How to Restore and Maintain Your Curl Pattern
Caring for your curls takes trial and error, as there are a lot of factors to consider beyond your curl type.
Determine If You Have High or Low Porosity
Your hair’s porosity can help you assess what products and treatments to use for your hair. If you have higher porosity, this means that your hair absorbs water faster but does not hang onto moisture that easily.
Protein treatments are recommended for people with high-porosity hair as they strengthen and moisturize each hair follicle, giving your curls more definition.
On the other hand, low-porosity hair does not absorb water well, but once it does, it can retain water relatively well. If you have low-porosity hair, avoiding products with excess protein and using warm water when showering is best.
Have a Dedicated Scalp Routine
As mentioned earlier, your scalp determines the overall health of your hair. This is why having a dedicated scalp routine is important. The general rule of thumb is to avoid shampooing your hair every day. However, you might also develop dandruff if you go without shampoo for too long.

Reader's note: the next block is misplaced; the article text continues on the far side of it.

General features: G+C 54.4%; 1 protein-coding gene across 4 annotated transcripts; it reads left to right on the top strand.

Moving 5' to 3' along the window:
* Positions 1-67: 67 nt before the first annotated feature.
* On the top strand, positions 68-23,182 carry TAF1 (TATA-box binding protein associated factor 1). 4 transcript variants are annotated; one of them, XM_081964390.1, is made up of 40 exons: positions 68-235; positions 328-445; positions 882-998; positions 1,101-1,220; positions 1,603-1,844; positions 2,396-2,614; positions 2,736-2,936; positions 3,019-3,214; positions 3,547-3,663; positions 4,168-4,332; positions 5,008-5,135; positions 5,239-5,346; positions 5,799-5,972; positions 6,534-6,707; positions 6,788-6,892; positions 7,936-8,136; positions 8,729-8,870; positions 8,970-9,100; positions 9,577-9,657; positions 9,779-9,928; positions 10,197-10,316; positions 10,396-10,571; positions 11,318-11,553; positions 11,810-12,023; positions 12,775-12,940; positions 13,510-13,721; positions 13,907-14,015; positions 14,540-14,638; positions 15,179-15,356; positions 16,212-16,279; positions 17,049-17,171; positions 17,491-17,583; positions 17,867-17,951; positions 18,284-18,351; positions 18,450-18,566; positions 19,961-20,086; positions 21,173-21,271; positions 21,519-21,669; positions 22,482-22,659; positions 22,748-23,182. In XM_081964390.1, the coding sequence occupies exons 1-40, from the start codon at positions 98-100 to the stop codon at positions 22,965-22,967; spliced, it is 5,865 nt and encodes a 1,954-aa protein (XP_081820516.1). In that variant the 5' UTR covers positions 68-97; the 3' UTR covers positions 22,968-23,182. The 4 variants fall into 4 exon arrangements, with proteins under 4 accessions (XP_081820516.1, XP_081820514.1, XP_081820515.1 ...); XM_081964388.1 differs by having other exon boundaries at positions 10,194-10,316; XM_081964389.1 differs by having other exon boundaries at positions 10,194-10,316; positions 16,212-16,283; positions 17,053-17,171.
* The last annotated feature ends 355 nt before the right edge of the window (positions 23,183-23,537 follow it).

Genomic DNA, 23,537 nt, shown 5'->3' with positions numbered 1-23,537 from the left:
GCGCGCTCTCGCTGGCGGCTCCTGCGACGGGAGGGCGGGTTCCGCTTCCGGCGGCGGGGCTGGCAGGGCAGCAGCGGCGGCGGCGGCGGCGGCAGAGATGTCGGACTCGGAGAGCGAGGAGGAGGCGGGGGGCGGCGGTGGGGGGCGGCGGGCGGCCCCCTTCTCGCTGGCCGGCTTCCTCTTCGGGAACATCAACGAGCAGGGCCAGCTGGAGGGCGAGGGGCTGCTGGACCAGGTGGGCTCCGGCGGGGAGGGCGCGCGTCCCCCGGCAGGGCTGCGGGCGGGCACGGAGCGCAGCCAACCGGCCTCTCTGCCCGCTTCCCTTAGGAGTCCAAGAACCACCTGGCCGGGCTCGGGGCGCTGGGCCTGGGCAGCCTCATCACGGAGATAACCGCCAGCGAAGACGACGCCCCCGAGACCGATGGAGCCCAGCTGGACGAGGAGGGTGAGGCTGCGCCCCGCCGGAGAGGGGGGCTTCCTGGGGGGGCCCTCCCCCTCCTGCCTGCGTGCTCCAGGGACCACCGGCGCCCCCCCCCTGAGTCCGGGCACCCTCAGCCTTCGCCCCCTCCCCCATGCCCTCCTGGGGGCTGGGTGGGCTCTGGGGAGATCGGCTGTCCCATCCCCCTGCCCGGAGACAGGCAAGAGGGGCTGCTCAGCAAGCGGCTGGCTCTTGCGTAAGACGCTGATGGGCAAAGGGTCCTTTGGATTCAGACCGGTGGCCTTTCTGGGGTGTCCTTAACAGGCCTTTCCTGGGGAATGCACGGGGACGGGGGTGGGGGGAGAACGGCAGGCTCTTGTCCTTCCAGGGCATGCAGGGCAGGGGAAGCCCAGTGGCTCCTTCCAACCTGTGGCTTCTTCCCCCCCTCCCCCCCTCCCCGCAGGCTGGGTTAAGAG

To balance this out, apply an anti-dandruff shampoo strictly on your scalp and let it sit for 2-10 minutes. Rinse your hair, then use a moisturizing shampoo for the rest of your head. Do this once or thrice a week, depending on the condition of your scalp.
Regularly Detangle Your Curls
Detangling your curls may seem like a hassle, but it’s important to regularly detangle your hair to avoid breakage, as curly hair easily gets knotted.
Make sure to detangle your hair while it’s wet with a wide-toothed comb or brush designed for curly/coily hair in between washes. It’s recommended that you apply a leave-in conditioner and work in sections to make it easier for your hair.
Do not brush your hair while it’s completely dry, as this can result in frizzy hair and cause breakage.
Apply Heat and Sun Protection Cream on Your Hair
Yes, just like your skin, your hair needs to be protected from the sun’s harmful ultraviolet rays as well. Avoid going out in peak sun hours (10 a.m. and 4 p.m.) if you don’t have an umbrella, a hat, or U.V. protective hair products on hand.
If you’re not a fan of wearing hats, there are affordable UV-protective hair products like leave-in sprays or creams that are designed to protect your hair from the sun. It’s important not to skip using a heat protectant spray as well when styling your hair with heat to avoid damage.